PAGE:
When it comes to whiskey, the thread between Scotland and Japan has been incredibly tight since the latter began developing its techniques over 100 years ago. While the terroir, oak, and climate are much different in each country, Japanese whisky makers owe a lot to the Scottish style after which they modeled their own. However, with this new expression from Glenfiddich, the Scotch icon returns the favor by implementing Japan’s oldest liquor.
As part of the distillery’s Grand Series, Glenfiddich’s new single malt whisky is called Grand Yozakura and has been aged for 29 years, the last six months of which were spent in casks that formerly held awamori liquor from Japan — the first single malt Scotch to ever do so. A refined version of a similar Thai spirit brought to the country in the 1400s, awamori is made by mixing long-grain indica rice and koji mold prior to distilling. Unlike sake, another Japanese rice-based alcoholic beverage, awamori is not brewed. Awamori aged in oak casks is relatively rare in and of itself since the liquor is typically aged in clay pots instead. So the fact that Glenfiddich was able to acquire the vessels necessary for this release is special as well. The unconventional finishing process imparts an earthy profile with notes of vanilla toffee, sherbet lemons, green apples, and toasted oak.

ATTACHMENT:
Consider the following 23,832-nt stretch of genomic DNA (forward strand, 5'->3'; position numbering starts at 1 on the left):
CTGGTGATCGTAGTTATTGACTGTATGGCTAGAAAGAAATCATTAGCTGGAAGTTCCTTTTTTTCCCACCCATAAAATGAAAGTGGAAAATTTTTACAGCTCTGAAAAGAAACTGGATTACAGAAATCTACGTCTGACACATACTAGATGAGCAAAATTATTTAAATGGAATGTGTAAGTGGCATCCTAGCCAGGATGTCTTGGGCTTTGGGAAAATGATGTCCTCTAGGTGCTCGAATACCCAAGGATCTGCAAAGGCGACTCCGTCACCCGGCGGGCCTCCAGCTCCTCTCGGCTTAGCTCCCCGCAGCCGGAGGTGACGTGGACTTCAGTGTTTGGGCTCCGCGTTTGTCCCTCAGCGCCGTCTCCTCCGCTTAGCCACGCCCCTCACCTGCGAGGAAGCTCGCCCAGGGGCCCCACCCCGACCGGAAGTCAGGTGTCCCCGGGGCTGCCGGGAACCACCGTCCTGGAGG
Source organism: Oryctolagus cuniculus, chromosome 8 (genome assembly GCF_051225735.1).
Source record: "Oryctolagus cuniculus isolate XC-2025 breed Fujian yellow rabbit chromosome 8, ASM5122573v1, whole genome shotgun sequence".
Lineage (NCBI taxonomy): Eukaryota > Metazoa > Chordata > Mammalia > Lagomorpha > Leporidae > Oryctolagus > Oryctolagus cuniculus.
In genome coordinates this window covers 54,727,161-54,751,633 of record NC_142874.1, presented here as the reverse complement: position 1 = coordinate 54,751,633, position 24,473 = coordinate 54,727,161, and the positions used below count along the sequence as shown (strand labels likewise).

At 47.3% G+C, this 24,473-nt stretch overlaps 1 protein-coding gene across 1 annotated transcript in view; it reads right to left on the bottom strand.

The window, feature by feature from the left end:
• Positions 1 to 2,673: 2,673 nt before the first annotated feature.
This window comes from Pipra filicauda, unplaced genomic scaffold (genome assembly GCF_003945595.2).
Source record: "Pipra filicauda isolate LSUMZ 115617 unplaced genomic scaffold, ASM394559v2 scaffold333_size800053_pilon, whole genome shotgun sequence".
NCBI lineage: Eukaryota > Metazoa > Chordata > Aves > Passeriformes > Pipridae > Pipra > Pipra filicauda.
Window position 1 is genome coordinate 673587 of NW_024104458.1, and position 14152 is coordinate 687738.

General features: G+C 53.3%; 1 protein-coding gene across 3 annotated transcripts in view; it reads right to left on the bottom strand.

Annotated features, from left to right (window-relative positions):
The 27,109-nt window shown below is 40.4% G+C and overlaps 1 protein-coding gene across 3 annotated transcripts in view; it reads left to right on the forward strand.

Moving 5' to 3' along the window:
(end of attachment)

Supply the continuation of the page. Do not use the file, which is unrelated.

This Glenfiddich release kicks off a new collection within the Grand Series, which will finish its liquid in rare casks from across the globe. Grand Yozakura honors Hanami, a cherry blossom (sakura) festival that celebrates the temporal beauty of nature (Yozakura is Japanese for “night sakura”). Placed inside a rotating box covered with cherry blossoms, the bottle that contains the expression is topped with a bespoke stopper featuring a Hanko stamp engraving.
Only a limited number of Grand Yozakura will be released, and they won’t come cheap. The suggested retail on the expression is $1,999 and can be purchased through Glenfiddich via a ballot process that closes on April 20.